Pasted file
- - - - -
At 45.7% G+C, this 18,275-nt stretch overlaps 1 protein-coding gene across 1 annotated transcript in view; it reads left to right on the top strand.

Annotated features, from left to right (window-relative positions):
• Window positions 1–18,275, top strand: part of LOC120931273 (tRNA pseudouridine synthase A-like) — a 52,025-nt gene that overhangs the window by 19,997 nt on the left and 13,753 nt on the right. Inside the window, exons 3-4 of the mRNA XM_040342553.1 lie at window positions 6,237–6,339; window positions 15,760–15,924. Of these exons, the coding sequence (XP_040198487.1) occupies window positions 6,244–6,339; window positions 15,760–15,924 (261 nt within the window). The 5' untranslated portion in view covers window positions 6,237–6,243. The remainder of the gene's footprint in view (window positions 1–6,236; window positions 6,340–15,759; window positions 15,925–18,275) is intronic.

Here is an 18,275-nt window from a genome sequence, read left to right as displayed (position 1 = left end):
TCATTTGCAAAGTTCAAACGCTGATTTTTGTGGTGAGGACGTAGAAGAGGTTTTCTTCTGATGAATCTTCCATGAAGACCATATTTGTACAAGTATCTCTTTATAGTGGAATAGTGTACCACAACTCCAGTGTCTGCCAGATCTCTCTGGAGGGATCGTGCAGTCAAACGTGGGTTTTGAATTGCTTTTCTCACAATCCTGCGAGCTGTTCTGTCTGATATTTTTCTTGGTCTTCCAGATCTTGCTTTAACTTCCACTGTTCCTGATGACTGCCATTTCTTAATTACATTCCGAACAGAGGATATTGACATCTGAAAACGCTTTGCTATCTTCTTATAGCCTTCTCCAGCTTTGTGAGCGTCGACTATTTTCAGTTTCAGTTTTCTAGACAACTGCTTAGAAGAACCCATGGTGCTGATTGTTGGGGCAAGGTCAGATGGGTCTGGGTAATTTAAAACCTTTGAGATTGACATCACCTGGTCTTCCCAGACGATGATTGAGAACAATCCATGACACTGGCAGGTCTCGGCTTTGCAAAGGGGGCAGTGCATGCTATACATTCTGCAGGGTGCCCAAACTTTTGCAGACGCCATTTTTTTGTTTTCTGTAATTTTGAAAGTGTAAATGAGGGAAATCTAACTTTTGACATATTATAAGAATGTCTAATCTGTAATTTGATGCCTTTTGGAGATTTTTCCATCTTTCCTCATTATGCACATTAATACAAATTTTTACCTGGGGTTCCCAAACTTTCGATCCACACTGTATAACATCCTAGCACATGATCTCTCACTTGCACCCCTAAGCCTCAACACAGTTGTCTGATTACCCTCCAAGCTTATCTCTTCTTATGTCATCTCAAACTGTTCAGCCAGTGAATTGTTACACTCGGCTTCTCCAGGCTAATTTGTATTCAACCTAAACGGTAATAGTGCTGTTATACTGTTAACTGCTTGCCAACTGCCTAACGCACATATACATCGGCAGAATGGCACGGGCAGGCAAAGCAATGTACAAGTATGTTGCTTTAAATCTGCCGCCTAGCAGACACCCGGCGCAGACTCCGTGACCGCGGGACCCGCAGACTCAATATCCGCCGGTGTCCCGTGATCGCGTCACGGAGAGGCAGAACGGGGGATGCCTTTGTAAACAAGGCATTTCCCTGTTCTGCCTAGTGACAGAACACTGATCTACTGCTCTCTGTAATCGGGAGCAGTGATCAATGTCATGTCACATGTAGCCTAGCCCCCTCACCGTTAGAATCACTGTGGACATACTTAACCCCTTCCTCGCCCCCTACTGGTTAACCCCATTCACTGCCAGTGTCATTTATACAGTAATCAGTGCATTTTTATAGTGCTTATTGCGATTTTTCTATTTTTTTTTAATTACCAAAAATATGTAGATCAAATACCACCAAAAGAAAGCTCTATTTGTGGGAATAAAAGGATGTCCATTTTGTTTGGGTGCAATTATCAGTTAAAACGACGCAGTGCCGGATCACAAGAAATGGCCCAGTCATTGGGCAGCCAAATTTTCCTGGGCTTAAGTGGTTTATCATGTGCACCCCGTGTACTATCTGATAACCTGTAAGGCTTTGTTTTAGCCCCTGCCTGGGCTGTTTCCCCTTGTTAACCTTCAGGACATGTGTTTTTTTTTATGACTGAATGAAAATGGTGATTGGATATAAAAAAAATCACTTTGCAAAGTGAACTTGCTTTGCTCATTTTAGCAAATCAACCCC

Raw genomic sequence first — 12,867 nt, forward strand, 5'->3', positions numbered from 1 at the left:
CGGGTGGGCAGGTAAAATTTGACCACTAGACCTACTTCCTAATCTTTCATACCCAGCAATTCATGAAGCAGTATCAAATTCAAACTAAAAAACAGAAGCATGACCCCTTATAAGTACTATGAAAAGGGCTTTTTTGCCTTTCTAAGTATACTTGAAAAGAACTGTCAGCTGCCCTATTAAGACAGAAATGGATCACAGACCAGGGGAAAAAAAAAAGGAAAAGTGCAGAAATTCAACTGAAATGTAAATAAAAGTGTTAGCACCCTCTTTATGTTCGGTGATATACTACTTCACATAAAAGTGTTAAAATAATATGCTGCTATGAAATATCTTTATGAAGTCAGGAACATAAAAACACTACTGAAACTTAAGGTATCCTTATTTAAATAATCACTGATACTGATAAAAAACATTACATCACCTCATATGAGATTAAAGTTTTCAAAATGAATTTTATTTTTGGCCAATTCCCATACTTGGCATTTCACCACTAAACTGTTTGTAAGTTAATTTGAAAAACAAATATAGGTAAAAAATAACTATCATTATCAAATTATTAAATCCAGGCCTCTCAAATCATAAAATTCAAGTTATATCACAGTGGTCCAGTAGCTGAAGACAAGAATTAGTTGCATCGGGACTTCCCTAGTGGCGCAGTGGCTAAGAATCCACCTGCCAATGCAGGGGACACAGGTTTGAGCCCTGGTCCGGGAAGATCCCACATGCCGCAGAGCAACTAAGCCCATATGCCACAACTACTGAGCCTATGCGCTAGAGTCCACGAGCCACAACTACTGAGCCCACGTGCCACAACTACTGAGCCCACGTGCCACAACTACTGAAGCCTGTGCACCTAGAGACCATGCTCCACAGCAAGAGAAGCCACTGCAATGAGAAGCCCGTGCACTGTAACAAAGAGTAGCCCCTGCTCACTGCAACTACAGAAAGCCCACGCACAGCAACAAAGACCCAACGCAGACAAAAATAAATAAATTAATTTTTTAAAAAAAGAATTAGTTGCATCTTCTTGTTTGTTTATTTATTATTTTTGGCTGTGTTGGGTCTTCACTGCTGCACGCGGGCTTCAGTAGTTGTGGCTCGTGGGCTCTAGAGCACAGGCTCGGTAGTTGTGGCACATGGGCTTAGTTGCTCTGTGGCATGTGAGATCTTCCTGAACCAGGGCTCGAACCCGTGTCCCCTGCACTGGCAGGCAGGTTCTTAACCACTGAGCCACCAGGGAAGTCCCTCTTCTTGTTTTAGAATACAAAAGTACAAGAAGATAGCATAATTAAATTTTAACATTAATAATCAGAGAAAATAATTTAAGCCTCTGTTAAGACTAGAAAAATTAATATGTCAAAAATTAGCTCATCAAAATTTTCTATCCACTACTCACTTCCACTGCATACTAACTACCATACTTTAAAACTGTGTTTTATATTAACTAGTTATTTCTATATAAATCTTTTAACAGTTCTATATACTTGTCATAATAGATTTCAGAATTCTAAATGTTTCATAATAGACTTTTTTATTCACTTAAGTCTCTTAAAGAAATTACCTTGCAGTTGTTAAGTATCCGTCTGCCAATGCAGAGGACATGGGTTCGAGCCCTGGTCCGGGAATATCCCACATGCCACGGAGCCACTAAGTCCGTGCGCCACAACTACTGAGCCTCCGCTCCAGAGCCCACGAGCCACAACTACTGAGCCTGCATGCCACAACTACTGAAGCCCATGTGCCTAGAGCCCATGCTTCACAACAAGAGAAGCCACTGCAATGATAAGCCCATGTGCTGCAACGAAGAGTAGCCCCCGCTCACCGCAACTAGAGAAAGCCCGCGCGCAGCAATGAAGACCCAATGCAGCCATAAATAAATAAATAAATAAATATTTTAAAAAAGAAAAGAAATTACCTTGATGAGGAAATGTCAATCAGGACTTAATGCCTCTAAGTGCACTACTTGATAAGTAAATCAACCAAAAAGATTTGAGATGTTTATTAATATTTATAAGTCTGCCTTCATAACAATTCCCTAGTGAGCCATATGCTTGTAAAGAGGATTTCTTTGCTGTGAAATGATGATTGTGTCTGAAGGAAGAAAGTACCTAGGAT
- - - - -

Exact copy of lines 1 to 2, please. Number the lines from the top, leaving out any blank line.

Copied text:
At 45.7% G+C, this 18,275-nt stretch overlaps 1 protein-coding gene across 1 annotated transcript in view; it reads left to right on the top strand.

Annotated features, from left to right (window-relative positions):